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nearest agricultural tribe. They are of a dark brown complexion, with very

broad noses, lips but slightly everted, and small but usually sturdy

physique, though often considerably emaciated owing to insufficiency of

food. Another peculiar tribe, also of short stature, are the Vaalpens of

the steppe region of the north Transvaal. Practically nothing is known of

them except that they are said to be very dark in colour and live in holes

in the ground, and under rock shelters.

Principal ethnological zones.

Having indicated the chief races of which in various degrees of purity

and intermixture the population of Africa is formed, it remains to consider

them in greater detail, particularly from the cultural standpoint. This is

hardly possible without drawing attention to the main physical characters

of the continent, as far as they affect the inhabitants. For ethnological

purposes three principal zones may be distinguished; the first two are

respectively a large region of steppes and desert in the north, and a

smaller region of steppes and desert in the south. These two zones are

connected by a vertical strip of grassy highland lying mainly to the east

of the chain of great lakes. The third zone is a vast region of forest and

rivers in the west centre, comprising the greater part of the basin of the

Congo and the Guinea coast. The rainfall, which also has an important

bearing upon the culture of peoples, will be found on the whole to be

greatest in the third zone and also in the eastern highlands, and of course

least in the desert, the steppes and savannas standing midway between the

two. As might be expected these variations are accompanied by certain

variations in culture. In the best-watered districts agriculture is

naturally of the greatest importance, except where the density of the

forest renders the work of clearing too arduous. The main portion therefore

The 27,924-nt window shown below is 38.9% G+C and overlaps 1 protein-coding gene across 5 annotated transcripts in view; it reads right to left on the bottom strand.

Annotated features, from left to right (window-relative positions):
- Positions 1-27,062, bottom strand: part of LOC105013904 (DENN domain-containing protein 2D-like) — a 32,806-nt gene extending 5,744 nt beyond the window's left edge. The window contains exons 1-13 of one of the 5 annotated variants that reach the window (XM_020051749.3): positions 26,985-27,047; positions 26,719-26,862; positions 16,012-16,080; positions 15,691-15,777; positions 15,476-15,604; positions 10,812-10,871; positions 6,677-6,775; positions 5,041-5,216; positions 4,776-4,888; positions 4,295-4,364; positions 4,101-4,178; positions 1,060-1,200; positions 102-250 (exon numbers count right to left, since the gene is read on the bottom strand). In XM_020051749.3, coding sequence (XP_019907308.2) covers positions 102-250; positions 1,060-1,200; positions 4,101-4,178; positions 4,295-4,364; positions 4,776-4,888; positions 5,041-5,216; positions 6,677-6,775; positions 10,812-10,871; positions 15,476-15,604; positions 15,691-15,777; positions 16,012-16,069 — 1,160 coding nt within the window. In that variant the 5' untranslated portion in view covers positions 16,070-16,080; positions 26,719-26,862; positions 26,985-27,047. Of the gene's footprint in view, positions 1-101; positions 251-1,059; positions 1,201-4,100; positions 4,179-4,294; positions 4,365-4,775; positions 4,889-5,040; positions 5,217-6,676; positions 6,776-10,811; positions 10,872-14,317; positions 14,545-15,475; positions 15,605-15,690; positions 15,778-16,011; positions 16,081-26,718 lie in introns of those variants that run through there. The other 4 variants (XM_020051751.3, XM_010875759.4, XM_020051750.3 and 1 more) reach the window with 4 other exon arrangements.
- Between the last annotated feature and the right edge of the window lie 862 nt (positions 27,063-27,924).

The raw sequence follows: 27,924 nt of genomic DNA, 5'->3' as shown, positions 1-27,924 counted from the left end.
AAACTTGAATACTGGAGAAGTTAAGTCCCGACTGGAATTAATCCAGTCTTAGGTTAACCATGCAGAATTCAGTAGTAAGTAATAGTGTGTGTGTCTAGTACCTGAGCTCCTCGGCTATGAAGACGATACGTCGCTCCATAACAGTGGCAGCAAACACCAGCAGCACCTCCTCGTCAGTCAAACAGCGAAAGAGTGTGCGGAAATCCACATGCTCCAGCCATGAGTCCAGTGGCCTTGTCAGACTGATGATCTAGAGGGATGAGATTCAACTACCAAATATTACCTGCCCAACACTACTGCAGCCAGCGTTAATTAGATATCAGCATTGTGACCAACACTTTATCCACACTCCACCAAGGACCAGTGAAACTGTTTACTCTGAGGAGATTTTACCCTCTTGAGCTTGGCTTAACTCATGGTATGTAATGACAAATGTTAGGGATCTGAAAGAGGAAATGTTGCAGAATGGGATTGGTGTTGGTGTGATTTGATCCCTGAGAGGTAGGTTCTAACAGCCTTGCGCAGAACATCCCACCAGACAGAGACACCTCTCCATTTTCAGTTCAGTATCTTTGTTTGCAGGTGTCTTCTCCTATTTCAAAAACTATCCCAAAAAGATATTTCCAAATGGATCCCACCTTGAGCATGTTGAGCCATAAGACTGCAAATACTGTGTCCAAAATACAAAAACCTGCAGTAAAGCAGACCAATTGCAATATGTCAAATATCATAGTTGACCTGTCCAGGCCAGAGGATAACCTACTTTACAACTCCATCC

of the inhabitants of the forest zone are agriculturists, save only the

nomad Pygmies, who live in the inmost recesses of the forest and support

themselves by hunting the game with which it abounds. Agriculture, too,

flourishes in the eastern highlands, and throughout the greater part of the

steppe and savanna region of the northern and southern zones, especially

the latter. In fact the only Bantu tribes who are not agriculturists are

the Ova-Herero of German South-West Africa, whose purely pastoral habits

are the natural outcome of the barren country they inhabit. But the wide

open plains and slopes surrounding the forest area are eminently suited to

cattle-breeding, and there are few tribes who do not take advantage of the

fact. At the same time a natural check is imposed upon the desire for

cattle, which is so characteristic of the Bantu peoples. This is

constituted by the tsetse fly, which renders a pastoral life absolutely

impossible throughout large tracts in central and southern Africa. In the

northern zone this check is absent, and the number of more essentially

pastoral peoples, such as the eastern Hamites, Masai, Dinka, Fula, &c.,

correspondingly greater. The desert regions yield support only to nomadic

peoples, such as the Tuareg, Tibbu, Bedouins and Bushmen, though the

presence of numerous oases in the north renders the condition of life

easier for the inhabitants. Upon geographical conditions likewise depend to

a large extent the political conditions prevailing among the various

tribes. Thus among the wandering tribes of the desert and of the heart of

the forests, where large communities are impossible, a patriarchal system

prevails with the family as the unit. Where the forest is less dense and

small agricultural communities begin to make their appearance, the unit

expands to the village with its headman. Where the forest thins to the

savanna and steppe, and communication is easier, are found the larger

kingdoms and ``empires'' such as, in the north those established by the

Songhai, Hausa, Fula, Bagirmi, Ba-Hima, &c., and in the south the states of

Lunda, Kazembe, the Ba-Rotse, &c.

But if ease of communication is favourable to the rise of large states

and the cultural progress that usually accompanies it, it is, nevertheless,

often fatal to the very culture which, at first, it fostered, in so far as